HansanJoseon Kingdom, 1592. Busan port has fallen to foreign forces. The army was unprepared, the king has fled north. The Imjin war has started. In an attempt to block the enemy’s supply routes and turn the tide, Admiral Yi Sun-shin leads his naval forces to a potentially crucial victory. Hansan: Rising Dragon is set five years before director Kim Han-min’s The Admiral: Roaring Currents (2014), which had been a resounding success at the Korean box office. The arrival of a prequel eight years later, with a new actor in the role, was both intriguing and exciting.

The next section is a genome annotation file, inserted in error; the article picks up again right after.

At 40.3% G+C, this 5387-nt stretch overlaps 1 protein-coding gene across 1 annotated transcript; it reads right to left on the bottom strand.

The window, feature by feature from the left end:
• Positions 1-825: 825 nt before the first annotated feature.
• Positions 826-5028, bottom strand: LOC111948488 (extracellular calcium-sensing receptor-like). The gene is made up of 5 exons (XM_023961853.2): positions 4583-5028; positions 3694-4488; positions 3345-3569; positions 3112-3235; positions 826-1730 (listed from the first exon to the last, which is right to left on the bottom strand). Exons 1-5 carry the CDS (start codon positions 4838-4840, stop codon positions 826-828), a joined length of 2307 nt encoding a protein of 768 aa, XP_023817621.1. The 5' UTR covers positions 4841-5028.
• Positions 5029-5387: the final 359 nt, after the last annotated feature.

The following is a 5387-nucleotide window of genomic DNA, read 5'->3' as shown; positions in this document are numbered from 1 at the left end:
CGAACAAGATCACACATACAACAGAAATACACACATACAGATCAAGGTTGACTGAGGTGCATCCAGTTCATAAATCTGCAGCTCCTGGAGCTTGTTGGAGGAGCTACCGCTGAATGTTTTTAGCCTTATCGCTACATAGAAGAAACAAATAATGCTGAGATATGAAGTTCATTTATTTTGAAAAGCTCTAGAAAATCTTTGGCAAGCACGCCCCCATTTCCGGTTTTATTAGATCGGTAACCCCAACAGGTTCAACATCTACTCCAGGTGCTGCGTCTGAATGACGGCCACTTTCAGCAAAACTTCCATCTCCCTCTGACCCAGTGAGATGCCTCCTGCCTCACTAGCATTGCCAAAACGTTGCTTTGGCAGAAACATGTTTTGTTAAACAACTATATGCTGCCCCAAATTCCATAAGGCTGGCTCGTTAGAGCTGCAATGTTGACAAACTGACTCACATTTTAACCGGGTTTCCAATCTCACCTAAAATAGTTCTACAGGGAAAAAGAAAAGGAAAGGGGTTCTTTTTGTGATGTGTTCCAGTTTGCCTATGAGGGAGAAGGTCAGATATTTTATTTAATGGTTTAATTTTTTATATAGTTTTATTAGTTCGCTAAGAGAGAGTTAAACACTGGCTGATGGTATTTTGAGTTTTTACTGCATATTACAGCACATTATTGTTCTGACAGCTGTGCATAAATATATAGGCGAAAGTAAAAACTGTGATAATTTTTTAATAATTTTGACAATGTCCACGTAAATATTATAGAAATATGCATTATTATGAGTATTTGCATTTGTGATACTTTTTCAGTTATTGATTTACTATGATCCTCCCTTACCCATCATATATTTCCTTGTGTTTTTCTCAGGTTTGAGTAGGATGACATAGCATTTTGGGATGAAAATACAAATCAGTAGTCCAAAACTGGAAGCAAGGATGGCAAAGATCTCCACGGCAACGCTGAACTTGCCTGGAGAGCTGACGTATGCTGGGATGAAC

Hansan: Rising Dragon knows it must live up to the success of its predecessor, and so it immediately sets high expectations with a flashback of a naval battle that contains all the ingredients required to create a striking historical epic: sweeping camera movements over impressive practical/CGI sets, lush costumes, on-screen historical insights, and a solid dose of myth-making details. The film then proceeds to lay out the historical context of the coming conflict in a painstakingly detailed manner, as John Woo had done in his Red Cliff masterpiece, for instance. Though spectacle is of course on the menu, the film wants the audience to earn it (much like Roaring Currents) by allowing themselves to get immersed in this chapter of Korean history. The script thus revels in strategic talks (what weapons will be used, where and how to ambush the enemy, how to exploit enemy weaknesses, how to deal with their best general, and so on), peppering the dialogues with terms fans of naval battles will quickly memorize (turtle ships, crane wing formation, and so on) and espionage, with multiple spies coming out of the woodwork to deliver crucial information to the other side.